The point is that our food likes and dislikes are often the first choices we make for ourselves as children, and are usually based on taste pleasure only. Accepting that there are a number of issues concerning where we get our food from, not to mention the key point to this article, that pleasure does not only come from taste but from the nourishment that food should give, I think it is crazy that people do not think about food more. Perhaps my quest for consistency features abnormally frequently in my everyday life, but I fail to see how food can be excluded from the social arena, where everyday discussion, education and progression is vital, if we desire to end up as balanced, healthy people. More poetically:
To me it seems strange that whilst you need ID to buy certain games and magazines, and are frequently reminded by your parents not to swear, the same attention is not given to the greatest and most concentrated influence on the body: food. People are warned against the dangers of chemicals found in cigarettes and recreational drugs, and of the poisonous effects of excessive alcohol consumption, but there is far less concern for the habitual chemical ingestion that takes place when we eat. I’m not talking solely about fertilisers and chemical water filtration, though these are of course important. At its most basic, eating is an ingestion of chemicals, which then react with the chemicals already in our bodies.
My view is that most people fall into the category between “unhealthy eater” and “food saint” – that is, we question what we eat with a view to someday aligning our appetite with what our body needs. This means overcoming the media, the addiction to junk food, and the blissful ignorance that we often indulge. Here, I should emphasise that this does not mean a focus on purely chemical nourishment, as pleasure can and should also be derived from the flavour and presentation of our food.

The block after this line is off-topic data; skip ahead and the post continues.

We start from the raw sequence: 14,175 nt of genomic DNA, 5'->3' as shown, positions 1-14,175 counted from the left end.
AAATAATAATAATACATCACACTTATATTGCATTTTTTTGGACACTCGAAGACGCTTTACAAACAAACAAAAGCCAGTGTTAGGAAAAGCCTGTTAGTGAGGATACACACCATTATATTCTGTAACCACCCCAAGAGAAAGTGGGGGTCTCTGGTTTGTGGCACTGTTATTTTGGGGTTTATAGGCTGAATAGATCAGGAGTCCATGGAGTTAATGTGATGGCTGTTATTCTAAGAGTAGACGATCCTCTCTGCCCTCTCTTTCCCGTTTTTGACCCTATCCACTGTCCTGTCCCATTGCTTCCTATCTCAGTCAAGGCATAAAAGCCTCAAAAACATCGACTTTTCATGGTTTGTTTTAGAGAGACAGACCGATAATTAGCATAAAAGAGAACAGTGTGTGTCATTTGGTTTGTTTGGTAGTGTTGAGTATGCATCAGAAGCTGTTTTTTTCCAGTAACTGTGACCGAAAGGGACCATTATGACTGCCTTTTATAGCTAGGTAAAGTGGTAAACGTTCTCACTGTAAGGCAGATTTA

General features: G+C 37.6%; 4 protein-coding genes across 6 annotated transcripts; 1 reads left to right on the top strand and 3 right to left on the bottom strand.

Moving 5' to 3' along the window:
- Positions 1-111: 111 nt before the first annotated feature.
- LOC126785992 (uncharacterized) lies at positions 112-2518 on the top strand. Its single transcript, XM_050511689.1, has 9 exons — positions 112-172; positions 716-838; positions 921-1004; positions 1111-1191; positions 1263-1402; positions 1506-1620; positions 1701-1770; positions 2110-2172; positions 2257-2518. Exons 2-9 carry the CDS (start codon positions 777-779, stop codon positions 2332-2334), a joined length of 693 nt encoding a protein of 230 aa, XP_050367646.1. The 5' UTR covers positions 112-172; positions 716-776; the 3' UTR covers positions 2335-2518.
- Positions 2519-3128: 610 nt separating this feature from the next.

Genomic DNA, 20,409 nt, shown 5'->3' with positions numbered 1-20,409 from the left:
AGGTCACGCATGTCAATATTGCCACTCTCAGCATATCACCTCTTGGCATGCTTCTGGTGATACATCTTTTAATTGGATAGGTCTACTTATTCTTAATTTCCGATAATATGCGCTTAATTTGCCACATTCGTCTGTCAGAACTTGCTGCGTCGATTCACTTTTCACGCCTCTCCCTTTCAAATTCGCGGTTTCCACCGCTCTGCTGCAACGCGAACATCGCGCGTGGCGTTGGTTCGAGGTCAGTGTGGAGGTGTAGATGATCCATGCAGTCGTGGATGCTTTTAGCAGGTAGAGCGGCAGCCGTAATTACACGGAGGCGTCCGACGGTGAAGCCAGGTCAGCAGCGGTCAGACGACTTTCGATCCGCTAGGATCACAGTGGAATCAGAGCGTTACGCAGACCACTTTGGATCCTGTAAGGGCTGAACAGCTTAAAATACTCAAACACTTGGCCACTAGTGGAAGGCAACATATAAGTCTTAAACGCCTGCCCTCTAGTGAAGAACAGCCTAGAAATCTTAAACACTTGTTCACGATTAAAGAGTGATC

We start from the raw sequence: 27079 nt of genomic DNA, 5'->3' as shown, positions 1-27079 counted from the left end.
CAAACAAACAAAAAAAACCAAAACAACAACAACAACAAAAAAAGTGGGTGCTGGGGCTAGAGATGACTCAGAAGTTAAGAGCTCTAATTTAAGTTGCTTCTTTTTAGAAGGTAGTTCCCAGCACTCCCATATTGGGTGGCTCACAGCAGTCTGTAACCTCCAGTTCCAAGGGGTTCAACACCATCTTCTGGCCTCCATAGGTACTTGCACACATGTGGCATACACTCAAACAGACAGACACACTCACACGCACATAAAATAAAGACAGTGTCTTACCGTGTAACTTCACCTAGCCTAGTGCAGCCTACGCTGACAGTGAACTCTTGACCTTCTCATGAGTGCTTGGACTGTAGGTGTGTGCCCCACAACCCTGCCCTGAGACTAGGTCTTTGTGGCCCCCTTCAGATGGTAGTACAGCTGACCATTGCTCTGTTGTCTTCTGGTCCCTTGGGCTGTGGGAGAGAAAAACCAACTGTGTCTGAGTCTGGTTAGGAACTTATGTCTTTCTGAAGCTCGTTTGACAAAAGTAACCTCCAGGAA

Indeed, I recently learnt about orthorexia nervosa, a condition involving “a fixation with healthy or righteous eating” (thank you Wikipedia). Having been involved in groups (such as Raw Veganism) where this sort of borderline anorexia seems to go under the radar, this only confirmed my views that food and eating, just as with almost every other aspect of life, whether it be cleanliness, school or personal relationships, require a balance that despite the plethora of self-help guides can only be created by personal interest in ourselves. Watching “Supersize vs. Superskinny” is a start. But there’s a long way to go after that.